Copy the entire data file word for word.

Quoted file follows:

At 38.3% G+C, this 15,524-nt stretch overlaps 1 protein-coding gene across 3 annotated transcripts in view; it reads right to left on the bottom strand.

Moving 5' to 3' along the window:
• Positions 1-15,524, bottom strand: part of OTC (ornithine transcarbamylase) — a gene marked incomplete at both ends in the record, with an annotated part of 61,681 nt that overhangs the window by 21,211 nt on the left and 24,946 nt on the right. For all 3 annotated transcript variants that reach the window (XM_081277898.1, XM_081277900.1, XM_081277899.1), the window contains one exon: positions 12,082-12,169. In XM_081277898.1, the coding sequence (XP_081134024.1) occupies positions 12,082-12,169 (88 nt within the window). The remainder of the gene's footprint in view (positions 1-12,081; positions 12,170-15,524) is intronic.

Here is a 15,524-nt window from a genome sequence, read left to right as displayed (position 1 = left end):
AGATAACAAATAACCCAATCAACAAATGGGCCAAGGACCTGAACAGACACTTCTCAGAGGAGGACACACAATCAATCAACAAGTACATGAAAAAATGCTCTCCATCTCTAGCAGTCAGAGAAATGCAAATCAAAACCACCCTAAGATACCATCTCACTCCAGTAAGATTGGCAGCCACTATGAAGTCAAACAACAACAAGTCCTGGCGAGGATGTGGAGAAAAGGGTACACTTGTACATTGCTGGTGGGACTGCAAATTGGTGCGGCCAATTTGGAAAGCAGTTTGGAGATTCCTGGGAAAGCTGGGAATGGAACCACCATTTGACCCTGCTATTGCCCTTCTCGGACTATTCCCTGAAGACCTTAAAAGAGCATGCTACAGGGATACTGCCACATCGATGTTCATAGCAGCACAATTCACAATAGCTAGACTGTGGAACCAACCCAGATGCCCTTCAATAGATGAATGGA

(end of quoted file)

At 38.3% G+C, this 15,524-nt stretch overlaps 1 protein-coding gene across 3 annotated transcripts in view; it reads right to left on the bottom strand.

Moving 5' to 3' along the window:
• Positions 1-15,524, bottom strand: part of OTC (ornithine transcarbamylase) — a gene marked incomplete at both ends in the record, with an annotated part of 61,681 nt that overhangs the window by 21,211 nt on the left and 24,946 nt on the right. For all 3 annotated transcript variants that reach the window (XM_081277898.1, XM_081277900.1, XM_081277899.1), the window contains one exon: positions 12,082-12,169. In XM_081277898.1, the coding sequence (XP_081134024.1) occupies positions 12,082-12,169 (88 nt within the window). The remainder of the gene's footprint in view (positions 1-12,081; positions 12,170-15,524) is intronic.

Here is a 15,524-nt window from a genome sequence, read left to right as displayed (position 1 = left end):
AGATAACAAATAACCCAATCAACAAATGGGCCAAGGACCTGAACAGACACTTCTCAGAGGAGGACACACAATCAATCAACAAGTACATGAAAAAATGCTCTCCATCTCTAGCAGTCAGAGAAATGCAAATCAAAACCACCCTAAGATACCATCTCACTCCAGTAAGATTGGCAGCCACTATGAAGTCAAACAACAACAAGTCCTGGCGAGGATGTGGAGAAAAGGGTACACTTGTACATTGCTGGTGGGACTGCAAATTGGTGCGGCCAATTTGGAAAGCAGTTTGGAGATTCCTGGGAAAGCTGGGAATGGAACCACCATTTGACCCTGCTATTGCCCTTCTCGGACTATTCCCTGAAGACCTTAAAAGAGCATGCTACAGGGATACTGCCACATCGATGTTCATAGCAGCACAATTCACAATAGCTAGACTGTGGAACCAACCCAGATGCCCTTCAATAGATGAATGGA